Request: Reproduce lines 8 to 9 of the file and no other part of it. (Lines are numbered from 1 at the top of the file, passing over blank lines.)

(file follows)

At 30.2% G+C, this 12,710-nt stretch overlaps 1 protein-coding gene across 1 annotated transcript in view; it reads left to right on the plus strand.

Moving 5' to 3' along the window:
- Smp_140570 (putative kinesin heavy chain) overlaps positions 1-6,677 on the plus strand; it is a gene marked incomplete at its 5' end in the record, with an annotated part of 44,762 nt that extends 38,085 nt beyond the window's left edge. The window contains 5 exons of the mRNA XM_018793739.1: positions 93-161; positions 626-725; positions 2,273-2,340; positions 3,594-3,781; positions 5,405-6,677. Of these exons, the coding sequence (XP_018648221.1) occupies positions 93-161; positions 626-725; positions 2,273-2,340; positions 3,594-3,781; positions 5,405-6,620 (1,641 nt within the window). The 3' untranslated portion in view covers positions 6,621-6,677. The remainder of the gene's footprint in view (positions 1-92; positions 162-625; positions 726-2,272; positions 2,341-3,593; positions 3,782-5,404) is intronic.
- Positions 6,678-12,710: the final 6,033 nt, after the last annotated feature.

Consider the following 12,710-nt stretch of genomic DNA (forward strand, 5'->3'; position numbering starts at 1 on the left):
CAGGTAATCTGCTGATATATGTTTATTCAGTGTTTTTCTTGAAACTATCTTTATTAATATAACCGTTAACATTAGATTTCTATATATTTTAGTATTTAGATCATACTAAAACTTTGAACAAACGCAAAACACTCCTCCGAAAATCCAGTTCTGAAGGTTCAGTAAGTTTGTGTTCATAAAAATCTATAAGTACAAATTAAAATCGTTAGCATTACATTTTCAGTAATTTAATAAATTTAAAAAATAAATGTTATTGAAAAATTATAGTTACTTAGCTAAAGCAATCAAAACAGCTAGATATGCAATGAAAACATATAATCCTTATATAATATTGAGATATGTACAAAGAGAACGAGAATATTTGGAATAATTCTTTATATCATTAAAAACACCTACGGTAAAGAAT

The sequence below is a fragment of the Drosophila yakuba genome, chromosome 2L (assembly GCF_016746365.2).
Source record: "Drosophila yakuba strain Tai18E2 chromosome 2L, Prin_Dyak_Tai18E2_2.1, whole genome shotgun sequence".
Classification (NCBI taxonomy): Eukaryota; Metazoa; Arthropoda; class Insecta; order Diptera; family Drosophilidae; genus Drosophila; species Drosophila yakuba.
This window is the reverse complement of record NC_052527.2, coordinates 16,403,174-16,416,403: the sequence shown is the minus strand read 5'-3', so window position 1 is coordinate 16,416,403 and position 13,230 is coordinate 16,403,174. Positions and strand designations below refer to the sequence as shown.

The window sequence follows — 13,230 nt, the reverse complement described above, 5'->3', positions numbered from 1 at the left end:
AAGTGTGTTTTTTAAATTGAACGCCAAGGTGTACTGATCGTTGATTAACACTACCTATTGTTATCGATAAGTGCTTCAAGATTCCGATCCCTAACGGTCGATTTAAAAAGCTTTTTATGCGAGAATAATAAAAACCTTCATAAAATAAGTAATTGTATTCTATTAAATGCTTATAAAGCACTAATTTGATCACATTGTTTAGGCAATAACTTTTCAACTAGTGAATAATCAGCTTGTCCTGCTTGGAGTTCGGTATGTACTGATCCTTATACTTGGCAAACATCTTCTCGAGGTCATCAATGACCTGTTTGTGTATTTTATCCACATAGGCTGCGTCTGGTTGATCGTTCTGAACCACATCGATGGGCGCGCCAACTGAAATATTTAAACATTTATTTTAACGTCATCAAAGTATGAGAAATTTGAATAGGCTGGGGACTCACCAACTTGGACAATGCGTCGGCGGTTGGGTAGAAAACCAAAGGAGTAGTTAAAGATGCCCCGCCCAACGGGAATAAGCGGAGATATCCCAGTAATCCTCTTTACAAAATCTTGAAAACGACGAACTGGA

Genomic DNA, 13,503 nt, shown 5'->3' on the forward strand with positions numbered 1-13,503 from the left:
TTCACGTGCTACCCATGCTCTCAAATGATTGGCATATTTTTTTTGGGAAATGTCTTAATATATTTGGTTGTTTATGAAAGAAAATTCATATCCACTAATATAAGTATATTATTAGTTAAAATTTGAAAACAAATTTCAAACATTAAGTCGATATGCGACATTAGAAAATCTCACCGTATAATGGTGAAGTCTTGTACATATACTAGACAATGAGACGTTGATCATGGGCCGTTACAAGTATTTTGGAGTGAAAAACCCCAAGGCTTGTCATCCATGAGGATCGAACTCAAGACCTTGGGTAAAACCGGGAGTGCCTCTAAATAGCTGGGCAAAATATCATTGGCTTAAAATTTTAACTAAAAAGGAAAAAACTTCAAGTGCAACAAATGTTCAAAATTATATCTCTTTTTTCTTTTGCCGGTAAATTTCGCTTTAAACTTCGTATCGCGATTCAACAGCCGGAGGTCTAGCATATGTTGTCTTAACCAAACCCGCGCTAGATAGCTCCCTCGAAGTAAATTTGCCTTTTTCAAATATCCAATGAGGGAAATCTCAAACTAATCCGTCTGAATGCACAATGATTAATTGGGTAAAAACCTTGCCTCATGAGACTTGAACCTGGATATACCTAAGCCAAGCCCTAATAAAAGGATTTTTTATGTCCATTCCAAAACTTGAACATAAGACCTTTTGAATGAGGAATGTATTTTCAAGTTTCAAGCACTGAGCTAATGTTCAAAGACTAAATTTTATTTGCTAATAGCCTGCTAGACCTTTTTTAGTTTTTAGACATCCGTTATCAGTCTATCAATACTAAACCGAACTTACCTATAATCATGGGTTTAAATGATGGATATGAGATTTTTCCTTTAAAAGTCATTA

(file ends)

Source record: "Drosophila yakuba strain Tai18E2 chromosome 2L, Prin_Dyak_Tai18E2_2.1, whole genome shotgun sequence".
Classification (NCBI taxonomy): Eukaryota; Metazoa; Arthropoda; class Insecta; order Diptera; family Drosophilidae; genus Drosophila; species Drosophila yakuba.